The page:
The mural of The Papyrus from ivuiii I in the House of the Women (Athens. National Archaeological Museum). covered three of the four walls in the room. It portrays a rocky landscape with red lilies. The rocks, some yellow, others green or red, are curiously shaped, like those seen in volcanic areas. From amongst them triple lilies protrude, looking as though they are blowing in the Aegean breeze. These triple lilies are also found in wall-paintings in Crete, but there they are depicted with strict symmetry. Here, above the lilies swallows dart, as if in some courtship ritual. The presence of the swallows indicates that the season is spring. For scholars, geologists and volcano experts, this fresco holds enormous interest for it gives an unexpected glimpse of what Santorini looked like before the eruption.
The fresco of the Young Priestess from room 4 in the fresco-covered West House. The woman appears to be holding an censer with lit charcoal and is wearing a heavy, perhaps woollen, robe.
The frescos of the Fishermen, covering two corners of room 5 in the West House. They are each over 1 metre high. The men proudly show off their catch, the fish tied through the gills with a string.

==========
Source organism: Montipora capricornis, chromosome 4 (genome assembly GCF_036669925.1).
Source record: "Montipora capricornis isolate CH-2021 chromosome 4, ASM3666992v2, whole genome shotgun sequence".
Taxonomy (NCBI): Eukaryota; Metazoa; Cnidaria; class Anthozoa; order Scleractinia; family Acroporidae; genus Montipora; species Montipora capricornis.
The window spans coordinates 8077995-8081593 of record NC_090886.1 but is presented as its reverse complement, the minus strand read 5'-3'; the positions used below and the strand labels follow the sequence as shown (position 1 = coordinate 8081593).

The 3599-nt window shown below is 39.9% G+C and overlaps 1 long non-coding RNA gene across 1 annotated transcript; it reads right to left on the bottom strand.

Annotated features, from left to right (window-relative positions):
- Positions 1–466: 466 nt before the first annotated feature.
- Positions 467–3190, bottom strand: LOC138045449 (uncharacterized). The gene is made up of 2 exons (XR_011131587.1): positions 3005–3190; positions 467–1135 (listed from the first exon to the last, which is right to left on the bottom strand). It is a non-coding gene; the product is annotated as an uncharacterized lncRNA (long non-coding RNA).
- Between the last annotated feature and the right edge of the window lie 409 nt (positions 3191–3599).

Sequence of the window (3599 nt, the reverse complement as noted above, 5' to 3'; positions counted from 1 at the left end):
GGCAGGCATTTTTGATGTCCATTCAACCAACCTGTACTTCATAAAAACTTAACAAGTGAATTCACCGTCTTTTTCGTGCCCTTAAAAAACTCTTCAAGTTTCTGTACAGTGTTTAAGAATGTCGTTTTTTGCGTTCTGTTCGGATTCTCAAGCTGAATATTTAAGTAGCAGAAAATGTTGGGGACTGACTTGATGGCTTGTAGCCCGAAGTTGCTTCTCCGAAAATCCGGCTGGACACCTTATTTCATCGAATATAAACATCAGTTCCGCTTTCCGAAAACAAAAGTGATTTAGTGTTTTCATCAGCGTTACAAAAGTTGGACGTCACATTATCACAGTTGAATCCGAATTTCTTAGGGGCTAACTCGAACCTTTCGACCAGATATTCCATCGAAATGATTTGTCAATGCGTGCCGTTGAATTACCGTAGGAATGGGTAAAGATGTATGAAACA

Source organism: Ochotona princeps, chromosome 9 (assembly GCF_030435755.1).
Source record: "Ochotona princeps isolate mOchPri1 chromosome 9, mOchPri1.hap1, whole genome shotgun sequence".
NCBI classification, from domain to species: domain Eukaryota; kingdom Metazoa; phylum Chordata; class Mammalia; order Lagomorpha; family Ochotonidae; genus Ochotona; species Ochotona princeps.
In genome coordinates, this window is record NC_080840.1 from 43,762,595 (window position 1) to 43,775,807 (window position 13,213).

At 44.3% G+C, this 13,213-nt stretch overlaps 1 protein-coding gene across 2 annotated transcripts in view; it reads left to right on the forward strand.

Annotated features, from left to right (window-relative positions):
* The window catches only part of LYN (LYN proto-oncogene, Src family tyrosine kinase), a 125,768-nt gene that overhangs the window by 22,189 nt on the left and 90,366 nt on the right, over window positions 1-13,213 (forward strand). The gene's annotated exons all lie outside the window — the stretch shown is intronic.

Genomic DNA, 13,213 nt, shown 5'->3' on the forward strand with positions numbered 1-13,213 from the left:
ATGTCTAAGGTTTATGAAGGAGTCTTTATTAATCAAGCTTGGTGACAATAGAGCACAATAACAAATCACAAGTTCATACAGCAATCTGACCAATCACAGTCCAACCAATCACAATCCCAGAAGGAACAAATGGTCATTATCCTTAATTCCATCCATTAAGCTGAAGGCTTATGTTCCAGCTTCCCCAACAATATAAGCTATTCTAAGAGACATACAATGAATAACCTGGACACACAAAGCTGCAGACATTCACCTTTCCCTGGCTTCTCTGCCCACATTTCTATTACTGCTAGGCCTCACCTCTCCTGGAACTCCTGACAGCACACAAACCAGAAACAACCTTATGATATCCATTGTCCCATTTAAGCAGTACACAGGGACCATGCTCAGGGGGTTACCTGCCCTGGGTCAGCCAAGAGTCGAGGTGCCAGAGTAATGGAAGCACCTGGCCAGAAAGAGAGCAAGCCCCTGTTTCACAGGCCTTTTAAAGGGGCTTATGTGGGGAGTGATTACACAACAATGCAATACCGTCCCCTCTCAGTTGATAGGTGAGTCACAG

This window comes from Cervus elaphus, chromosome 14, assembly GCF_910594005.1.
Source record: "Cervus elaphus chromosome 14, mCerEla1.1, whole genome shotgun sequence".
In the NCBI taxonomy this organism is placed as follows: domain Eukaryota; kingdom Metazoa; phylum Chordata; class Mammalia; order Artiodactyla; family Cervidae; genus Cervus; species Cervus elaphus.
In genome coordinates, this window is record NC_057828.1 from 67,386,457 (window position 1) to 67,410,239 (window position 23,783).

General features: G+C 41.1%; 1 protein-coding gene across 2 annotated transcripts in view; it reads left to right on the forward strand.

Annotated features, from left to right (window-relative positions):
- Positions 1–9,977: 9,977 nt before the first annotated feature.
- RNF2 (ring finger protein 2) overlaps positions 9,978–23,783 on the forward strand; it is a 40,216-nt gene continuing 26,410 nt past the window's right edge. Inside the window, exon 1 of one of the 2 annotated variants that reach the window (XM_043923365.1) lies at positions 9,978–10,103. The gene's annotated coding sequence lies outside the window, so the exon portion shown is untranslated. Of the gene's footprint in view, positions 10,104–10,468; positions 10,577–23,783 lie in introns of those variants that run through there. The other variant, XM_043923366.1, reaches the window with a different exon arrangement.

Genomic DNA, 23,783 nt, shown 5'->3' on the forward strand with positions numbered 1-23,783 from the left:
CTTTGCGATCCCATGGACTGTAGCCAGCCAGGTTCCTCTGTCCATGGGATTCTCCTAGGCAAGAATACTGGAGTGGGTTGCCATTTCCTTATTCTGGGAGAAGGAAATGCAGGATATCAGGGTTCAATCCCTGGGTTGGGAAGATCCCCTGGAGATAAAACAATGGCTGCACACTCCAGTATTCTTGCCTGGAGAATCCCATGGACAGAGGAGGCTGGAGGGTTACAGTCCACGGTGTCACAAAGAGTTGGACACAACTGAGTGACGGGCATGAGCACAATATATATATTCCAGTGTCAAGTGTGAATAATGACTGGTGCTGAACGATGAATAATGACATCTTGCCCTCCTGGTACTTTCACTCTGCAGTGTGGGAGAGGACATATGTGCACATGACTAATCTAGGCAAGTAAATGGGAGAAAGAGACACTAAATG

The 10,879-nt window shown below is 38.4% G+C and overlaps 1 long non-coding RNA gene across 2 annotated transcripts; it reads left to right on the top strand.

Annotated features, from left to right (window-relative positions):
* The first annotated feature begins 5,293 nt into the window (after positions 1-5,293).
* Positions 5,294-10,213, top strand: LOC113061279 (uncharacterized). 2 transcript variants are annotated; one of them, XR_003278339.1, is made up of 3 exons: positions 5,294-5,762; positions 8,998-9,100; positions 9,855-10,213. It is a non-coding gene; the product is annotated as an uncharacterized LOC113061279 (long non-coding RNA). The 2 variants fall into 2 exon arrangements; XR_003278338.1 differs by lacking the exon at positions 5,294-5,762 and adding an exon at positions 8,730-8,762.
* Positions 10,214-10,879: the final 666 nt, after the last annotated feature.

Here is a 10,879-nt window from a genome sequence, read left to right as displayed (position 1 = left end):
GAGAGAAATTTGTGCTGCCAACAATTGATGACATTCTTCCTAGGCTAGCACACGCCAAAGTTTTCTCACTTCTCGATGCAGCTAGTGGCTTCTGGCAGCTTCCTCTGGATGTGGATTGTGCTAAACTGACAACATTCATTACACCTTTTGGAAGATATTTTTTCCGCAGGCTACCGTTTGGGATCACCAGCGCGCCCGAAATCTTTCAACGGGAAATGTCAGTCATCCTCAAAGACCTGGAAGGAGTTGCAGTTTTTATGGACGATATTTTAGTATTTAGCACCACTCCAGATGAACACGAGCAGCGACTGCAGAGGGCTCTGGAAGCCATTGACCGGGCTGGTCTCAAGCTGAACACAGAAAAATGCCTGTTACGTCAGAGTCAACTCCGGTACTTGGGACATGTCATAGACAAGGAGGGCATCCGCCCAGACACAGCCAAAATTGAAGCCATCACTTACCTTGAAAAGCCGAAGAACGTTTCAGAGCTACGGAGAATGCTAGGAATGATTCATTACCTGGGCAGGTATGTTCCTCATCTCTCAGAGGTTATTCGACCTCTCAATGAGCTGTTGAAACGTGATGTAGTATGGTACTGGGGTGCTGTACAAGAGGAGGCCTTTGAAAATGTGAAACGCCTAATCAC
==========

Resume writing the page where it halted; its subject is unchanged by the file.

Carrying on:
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The miniature of the Fleet or the Parade of Ships. This fresco is of considerable historical interest, because it is a rich source of information about life in the Aegean in the mid or late 16th century BC. It covered the frieze above the windows of the south wall of the same room. This painting portrays the arrival and departure, amid celebrations, of a fleet sailing from from one harbour on the left side to another on the right. One of the ships must have been the flagship. The many flags and the presence of the residents,
Pail of the Rit.w mitral showing a semi-tropical landscape in room 5 oj the IVest House. The wild vegetation and exotic animals are striking, hut archaeologists still do not know whether the)’ were native lo Santorini or inspired b v the tropics (Athens, National Archaeological Museum) some of whom seem to be waving goodbye while others wave in greeting, intensifies the festive atmosphere of the scene. The helmets strung from the masts of the sailing ships show that the passengers are warriors. The houses in the painting are multi-storeyed, constructed of dressed masonry and arranged on different levels – in fact, just like those that have been unearthed at Akrotiri. Apart from the architectural evidence it contains, the fresco is a mine of information about the animals and plants in the area, the clothes people wore, shipbuilding techniques and the way the various parts of the ship functioned in prehistoric times. The scene depicted in this painting most probably refers to a specific historical event.